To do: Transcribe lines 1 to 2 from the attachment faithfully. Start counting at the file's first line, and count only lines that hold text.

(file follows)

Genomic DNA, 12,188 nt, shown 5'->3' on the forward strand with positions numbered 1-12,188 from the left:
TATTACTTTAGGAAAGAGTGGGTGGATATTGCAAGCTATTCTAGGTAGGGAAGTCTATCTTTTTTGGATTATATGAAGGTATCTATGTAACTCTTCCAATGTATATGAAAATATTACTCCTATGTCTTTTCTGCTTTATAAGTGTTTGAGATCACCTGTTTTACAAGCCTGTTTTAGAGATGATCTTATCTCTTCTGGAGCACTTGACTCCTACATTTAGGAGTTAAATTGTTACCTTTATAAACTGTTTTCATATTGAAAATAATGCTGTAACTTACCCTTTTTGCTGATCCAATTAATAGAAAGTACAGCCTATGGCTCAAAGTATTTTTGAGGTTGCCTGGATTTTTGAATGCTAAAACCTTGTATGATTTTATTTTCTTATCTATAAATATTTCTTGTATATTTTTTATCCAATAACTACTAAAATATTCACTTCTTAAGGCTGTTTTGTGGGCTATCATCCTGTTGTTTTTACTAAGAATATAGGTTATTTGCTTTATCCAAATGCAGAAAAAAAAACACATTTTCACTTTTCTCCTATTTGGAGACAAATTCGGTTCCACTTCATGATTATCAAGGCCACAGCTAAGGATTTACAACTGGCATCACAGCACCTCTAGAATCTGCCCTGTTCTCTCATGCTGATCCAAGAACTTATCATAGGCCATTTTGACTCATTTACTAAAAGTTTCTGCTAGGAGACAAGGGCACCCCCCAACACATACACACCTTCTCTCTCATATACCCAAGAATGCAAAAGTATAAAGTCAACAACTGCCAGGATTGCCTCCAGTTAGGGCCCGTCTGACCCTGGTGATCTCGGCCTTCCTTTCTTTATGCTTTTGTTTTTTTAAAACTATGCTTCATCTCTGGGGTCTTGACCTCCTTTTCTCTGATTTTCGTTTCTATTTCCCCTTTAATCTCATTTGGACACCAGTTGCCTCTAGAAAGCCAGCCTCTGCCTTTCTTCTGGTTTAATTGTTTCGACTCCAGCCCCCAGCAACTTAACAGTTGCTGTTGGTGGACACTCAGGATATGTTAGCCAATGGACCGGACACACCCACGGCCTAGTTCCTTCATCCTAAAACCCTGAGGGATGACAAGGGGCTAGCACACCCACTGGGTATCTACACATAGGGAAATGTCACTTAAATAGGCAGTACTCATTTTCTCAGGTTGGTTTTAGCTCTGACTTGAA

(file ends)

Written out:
Genomic DNA, 12,188 nt, shown 5'->3' on the forward strand with positions numbered 1-12,188 from the left:
TATTACTTTAGGAAAGAGTGGGTGGATATTGCAAGCTATTCTAGGTAGGGAAGTCTATCTTTTTTGGATTATATGAAGGTATCTATGTAACTCTTCCAATGTATATGAAAATATTACTCCTATGTCTTTTCTGCTTTATAAGTGTTTGAGATCACCTGTTTTACAAGCCTGTTTTAGAGATGATCTTATCTCTTCTGGAGCACTTGACTCCTACATTTAGGAGTTAAATTGTTACCTTTATAAACTGTTTTCATATTGAAAATAATGCTGTAACTTACCCTTTTTGCTGATCCAATTAATAGAAAGTACAGCCTATGGCTCAAAGTATTTTTGAGGTTGCCTGGATTTTTGAATGCTAAAACCTTGTATGATTTTATTTTCTTATCTATAAATATTTCTTGTATATTTTTTATCCAATAACTACTAAAATATTCACTTCTTAAGGCTGTTTTGTGGGCTATCATCCTGTTGTTTTTACTAAGAATATAGGTTATTTGCTTTATCCAAATGCAGAAAAAAAAACACATTTTCACTTTTCTCCTATTTGGAGACAAATTCGGTTCCACTTCATGATTATCAAGGCCACAGCTAAGGATTTACAACTGGCATCACAGCACCTCTAGAATCTGCCCTGTTCTCTCATGCTGATCCAAGAACTTATCATAGGCCATTTTGACTCATTTACTAAAAGTTTCTGCTAGGAGACAAGGGCACCCCCCAACACATACACACCTTCTCTCTCATATACCCAAGAATGCAAAAGTATAAAGTCAACAACTGCCAGGATTGCCTCCAGTTAGGGCCCGTCTGACCCTGGTGATCTCGGCCTTCCTTTCTTTATGCTTTTGTTTTTTTAAAACTATGCTTCATCTCTGGGGTCTTGACCTCCTTTTCTCTGATTTTCGTTTCTATTTCCCCTTTAATCTCATTTGGACACCAGTTGCCTCTAGAAAGCCAGCCTCTGCCTTTCTTCTGGTTTAATTGTTTCGACTCCAGCCCCCAGCAACTTAACAGTTGCTGTTGGTGGACACTCAGGATATGTTAGCCAATGGACCGGACACACCCACGGCCTAGTTCCTTCATCCTAAAACCCTGAGGGATGACAAGGGGCTAGCACACCCACTGGGTATCTACACATAGGGAAATGTCACTTAAATAGGCAGTACTCATTTTCTCAGGTTGGTTTTAGCTCTGACTTGAA